Saturday, February 24, 2018

Government funding for disabled students lacking, says student society director

October 29, 2014 by Sera Down, contributing writer

The provincial government recently gave Camosun College and 19 other postsecondary institutions in BC a funding boost of $75,000 each for disabled-student access programs, but, according to the Camosun College Student Society Students with (dis)Abilities director Andy Chen, that won’t be nearly enough to tackle the barriers faced by disabled students on campus.

“Before postsecondary education enters the mind of a disabled student, they often need to contend with basic poverty issues,” says Chen. “Medications and treatments are expensive and often not covered by the Medical Services Plan. To access those treatments, they are forced to trade off basic necessities. Quite often, students with disabilities are forgoing food just to cover rent, because housing allowances are inadequate.”

Camosun College Student Society Students with (dis)Abilities director Andy Chen (photo by Jill Westby/Nexus).

The $1.5 million total funding is part of BC’s Skills for Jobs Blueprint and is being directed to pilot training programs at 20 institutions for learners with disabilities, guiding them into the BC Labour market.

“Our priority is to make sure relevant postsecondary education and training programs are accessible to all British Columbians,” said Minister of Advanced Education Amrik Virk in a press release. “This targeted funding will assist our postsecondary institutions to help persons with disabilities develop job skills that are aligned with BC’s labour market.”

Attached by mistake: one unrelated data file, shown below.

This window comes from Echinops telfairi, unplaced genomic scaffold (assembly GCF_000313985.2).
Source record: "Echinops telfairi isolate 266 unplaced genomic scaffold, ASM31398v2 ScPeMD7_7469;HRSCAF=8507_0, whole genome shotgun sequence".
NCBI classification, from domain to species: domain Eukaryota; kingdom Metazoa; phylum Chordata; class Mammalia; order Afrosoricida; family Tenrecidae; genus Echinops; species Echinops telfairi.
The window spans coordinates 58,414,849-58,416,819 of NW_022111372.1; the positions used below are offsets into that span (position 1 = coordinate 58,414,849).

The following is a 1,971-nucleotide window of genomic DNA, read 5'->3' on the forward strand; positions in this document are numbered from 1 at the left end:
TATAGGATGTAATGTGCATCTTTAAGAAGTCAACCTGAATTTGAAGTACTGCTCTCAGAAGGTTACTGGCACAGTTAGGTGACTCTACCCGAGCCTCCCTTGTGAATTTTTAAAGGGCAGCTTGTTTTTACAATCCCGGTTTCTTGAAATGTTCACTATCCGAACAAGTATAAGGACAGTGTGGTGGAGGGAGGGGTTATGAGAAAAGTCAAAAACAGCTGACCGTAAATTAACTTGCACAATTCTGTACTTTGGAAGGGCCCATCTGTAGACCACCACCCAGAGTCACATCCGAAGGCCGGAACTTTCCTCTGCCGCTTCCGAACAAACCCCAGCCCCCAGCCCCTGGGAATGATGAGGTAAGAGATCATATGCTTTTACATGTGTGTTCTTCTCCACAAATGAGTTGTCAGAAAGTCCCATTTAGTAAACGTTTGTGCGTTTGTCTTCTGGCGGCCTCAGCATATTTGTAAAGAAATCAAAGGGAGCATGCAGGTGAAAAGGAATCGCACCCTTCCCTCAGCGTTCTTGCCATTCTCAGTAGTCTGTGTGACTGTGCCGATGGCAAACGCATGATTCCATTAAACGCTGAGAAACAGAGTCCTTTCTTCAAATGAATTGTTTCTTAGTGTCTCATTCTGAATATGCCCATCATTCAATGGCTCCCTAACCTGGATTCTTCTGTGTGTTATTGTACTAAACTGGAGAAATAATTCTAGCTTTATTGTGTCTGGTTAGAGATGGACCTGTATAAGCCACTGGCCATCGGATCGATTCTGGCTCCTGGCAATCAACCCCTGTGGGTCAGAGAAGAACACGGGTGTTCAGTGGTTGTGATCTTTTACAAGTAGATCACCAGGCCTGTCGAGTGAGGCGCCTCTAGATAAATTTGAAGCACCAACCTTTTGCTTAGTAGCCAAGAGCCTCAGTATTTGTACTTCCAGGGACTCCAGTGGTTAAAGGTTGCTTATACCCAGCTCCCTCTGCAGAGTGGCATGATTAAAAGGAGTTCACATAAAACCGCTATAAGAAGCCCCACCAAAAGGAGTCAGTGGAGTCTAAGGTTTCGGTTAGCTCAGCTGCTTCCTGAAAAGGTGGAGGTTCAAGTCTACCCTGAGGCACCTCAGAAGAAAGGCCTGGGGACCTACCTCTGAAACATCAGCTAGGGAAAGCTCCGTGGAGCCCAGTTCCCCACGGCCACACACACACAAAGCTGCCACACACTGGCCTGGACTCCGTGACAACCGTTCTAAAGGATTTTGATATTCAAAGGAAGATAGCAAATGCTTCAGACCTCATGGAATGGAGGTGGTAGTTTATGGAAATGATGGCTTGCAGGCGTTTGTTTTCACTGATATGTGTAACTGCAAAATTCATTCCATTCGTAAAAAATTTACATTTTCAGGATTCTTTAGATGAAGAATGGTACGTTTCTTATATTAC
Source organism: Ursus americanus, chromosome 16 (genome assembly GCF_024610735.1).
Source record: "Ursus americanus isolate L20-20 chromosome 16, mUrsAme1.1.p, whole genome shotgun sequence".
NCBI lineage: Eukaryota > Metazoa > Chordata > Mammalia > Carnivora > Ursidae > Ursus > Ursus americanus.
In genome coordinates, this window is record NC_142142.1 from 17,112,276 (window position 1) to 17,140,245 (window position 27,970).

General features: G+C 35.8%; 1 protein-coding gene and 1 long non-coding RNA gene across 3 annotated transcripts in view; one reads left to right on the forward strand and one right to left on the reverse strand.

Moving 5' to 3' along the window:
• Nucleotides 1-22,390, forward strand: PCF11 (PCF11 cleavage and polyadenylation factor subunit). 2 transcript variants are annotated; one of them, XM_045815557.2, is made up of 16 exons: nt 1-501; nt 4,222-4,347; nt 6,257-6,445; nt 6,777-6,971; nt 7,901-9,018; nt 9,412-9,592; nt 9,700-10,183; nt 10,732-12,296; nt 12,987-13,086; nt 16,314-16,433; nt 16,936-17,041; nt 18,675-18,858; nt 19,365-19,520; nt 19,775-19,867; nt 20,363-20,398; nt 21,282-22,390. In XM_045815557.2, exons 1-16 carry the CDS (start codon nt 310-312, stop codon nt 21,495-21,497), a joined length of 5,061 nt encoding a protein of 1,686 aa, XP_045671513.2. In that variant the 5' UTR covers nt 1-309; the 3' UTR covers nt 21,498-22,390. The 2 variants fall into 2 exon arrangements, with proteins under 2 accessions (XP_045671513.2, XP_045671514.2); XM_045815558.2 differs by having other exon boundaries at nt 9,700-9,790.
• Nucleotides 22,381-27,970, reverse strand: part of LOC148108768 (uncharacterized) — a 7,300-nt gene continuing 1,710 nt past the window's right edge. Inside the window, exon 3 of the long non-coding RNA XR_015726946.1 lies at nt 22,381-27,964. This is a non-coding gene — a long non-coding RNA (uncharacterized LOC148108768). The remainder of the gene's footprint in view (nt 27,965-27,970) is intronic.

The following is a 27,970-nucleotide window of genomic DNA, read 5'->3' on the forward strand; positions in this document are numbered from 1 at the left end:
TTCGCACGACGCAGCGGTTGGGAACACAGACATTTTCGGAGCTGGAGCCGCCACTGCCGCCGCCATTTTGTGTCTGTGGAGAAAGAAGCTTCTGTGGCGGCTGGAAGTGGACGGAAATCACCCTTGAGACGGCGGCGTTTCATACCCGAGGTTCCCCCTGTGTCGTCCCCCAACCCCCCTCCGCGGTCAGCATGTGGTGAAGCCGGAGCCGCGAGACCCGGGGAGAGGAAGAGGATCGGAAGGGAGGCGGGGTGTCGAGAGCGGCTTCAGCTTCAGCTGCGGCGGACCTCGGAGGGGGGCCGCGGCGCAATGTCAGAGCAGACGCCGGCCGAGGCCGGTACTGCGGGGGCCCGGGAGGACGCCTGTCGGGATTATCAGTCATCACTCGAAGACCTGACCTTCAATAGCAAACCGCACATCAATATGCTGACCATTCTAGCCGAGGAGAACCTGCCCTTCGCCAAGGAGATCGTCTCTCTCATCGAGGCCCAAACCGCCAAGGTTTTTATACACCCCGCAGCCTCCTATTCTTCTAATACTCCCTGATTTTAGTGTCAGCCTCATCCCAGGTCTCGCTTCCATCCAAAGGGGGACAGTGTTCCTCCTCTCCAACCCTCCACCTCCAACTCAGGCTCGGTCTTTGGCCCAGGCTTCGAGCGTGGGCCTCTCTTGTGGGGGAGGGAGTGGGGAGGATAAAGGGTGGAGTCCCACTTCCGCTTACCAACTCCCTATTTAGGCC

Chen says that he wonders if the skills of students with disabilities are being commoditized for the benefit of the economy, without regard to each student’s individual stability.

“The government, as well as many community organizations, needs to change its practices to reflect less of a managerial responsibility for disabled student affairs,” he says. “There is room for more advocacy and social justice work, rather than short-term solutions. Faculty are often surprised by accommodation issues of disabled students, and the relationship that Camosun’s Disability Resource Centre plays in delivering that.”

But Virk says that there are many government-funded programs and services to make the postsecondary experience easier for students with disabilities.

“Special technology and services are helping individuals with cognitive disabilities gain the life and job skills they need to be successful in the workplace,” says Virk. “My ministry also provides funding to every public postsecondary institution for a disability services office that provides direct support and services for students with disabilities, such as tutoring and interpreters.”

While the provincial Disabilities Access Program has been established with good intention, the chronically neglected issue of getting disabled students to the point of postsecondary education remains, says Chen.

“How is a person with disabilities supposed to access postsecondary,” he says, “when many are living without the basic necessities?”

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